Monday, November 5, 2012

Report Card Reporting

Ken came home with his first report card on Friday, and I dutifully sent back the signed "Yes, I saw this" paper with him today.  I'll be honest, as much as I dislike the standardization of public education, getting his first real report card home felt like something big.  It wasn't what I think of when I think report card, so that definitely helped.  There were no A's or F's or numbers, just simple pluses, check marks, and non-standard letters (E=Excellent, G=Good, and more that I can't remember- we only had to look up those two, thankfully enough).  And comments!  Lots of room for comments (that was used by his teacher).

I may have started out as an early education major in undergrad, and I may have a bachelor's in psychology, but I'll be first to admit that I'm not at all clear on when milestones should occur, and what is "appropriate" developmentally.  Your three year old doesn't utter a word?  OK.  Your four month old isn't crawling?  WHOA!  Are you looking into that?  I have no clue as to when things are "supposed" to happen, or what kids "should" know at a given time.  Because of this, some form of report or feedback is a huge benefit for me.  Also because of this, I tend to expect more of El Shorto than is reasonable.  I'm working on that, but the kid frequently rises to the challenges faced in being my spawn.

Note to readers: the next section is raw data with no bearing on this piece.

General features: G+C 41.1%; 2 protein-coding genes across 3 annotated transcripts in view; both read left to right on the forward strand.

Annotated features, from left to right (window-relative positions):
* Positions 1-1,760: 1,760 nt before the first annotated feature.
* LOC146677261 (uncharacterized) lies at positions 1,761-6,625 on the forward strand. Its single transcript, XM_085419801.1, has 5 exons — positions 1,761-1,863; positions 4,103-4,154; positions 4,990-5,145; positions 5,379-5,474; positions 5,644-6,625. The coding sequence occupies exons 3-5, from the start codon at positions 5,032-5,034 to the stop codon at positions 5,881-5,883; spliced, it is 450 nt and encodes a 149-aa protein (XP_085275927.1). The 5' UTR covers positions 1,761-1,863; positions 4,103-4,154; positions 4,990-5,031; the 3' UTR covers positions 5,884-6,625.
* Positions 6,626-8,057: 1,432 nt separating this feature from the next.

And for once, it was really nice to see that what the teacher saw matched up with what I saw pretty consistently.  Maybe not exactly, but the trends were there.  He does best in Science (me), and Social Studies (Dwight), and pretty well in Math (again, me).  Not so well in social interactions, and is majorly lacking in self-control (guess who?  Me).  He's performing adequately in all the other areas.  No major surprises either way, and I was happy about that.  Have we talked about how much I dislike surprises? 

It's a nice feeling, hearing that he's "on-track" and "progressing" and what have you.  A little bit of reassurance goes a long way.  And it lets mama know where she can stop pushing so hard, and where she should be focusing.  It doesn't make the pushing on subjects like reading any easier, but it's a direction, right?

In other news, Dutch citizen rolls grew by one very important person today.  That makes me happy.  :-)  

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